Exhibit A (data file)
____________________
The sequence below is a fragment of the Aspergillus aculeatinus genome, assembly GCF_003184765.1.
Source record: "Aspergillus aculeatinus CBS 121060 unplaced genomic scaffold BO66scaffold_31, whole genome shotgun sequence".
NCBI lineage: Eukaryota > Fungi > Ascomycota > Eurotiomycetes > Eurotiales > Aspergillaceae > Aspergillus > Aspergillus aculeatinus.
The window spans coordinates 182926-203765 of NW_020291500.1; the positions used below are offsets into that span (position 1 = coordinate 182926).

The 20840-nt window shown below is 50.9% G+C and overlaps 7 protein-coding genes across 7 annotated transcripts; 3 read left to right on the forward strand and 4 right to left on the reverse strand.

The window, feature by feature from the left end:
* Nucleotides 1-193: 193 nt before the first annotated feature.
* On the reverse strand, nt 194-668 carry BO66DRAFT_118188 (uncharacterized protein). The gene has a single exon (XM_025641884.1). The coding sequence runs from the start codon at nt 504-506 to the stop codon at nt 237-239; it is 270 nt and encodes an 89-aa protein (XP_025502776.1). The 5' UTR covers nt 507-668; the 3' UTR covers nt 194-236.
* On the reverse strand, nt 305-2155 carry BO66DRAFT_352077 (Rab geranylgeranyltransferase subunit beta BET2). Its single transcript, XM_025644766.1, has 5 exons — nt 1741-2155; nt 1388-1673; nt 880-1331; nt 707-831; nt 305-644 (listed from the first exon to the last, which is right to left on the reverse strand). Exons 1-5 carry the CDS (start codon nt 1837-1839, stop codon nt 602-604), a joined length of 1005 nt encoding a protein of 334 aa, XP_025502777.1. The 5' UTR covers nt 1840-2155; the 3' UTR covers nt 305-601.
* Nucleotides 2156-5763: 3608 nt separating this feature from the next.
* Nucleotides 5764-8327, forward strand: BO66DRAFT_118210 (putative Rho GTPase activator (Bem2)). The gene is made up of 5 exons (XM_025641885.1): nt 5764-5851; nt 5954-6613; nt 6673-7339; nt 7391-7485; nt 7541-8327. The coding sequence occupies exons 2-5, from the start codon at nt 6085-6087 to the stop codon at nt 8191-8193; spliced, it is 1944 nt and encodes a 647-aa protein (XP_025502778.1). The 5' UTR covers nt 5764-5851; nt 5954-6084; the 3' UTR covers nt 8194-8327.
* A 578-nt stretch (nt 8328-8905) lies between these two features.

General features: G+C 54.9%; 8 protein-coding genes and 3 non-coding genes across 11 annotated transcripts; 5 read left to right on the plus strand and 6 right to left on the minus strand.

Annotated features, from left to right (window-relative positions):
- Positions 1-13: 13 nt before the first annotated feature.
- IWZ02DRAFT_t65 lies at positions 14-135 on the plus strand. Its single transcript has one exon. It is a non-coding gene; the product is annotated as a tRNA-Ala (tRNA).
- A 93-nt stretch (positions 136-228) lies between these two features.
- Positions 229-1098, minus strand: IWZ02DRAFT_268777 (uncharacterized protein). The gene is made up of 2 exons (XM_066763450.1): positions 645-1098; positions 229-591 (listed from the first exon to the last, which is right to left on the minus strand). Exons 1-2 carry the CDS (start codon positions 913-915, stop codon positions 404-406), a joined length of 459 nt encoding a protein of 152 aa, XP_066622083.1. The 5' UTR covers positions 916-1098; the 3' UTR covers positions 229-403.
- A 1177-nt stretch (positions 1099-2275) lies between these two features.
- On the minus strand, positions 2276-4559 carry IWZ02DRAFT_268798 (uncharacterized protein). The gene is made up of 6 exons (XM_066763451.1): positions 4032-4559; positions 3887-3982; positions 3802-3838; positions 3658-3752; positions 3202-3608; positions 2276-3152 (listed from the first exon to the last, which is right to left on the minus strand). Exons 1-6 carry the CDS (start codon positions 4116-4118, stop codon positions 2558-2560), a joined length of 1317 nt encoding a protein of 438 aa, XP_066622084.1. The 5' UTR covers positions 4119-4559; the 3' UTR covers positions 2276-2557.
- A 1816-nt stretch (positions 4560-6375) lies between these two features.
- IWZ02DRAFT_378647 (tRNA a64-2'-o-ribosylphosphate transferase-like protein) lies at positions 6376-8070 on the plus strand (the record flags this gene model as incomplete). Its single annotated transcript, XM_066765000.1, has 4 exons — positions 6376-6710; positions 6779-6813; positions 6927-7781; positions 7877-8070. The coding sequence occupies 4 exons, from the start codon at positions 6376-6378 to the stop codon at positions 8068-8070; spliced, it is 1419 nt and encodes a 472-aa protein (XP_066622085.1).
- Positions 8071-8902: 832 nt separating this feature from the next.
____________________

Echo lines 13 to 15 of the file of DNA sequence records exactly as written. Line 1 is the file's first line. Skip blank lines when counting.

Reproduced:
General features: G+C 54.9%; 8 protein-coding genes and 3 non-coding genes across 11 annotated transcripts; 5 read left to right on the plus strand and 6 right to left on the minus strand.

Annotated features, from left to right (window-relative positions):
- Positions 1-13: 13 nt before the first annotated feature.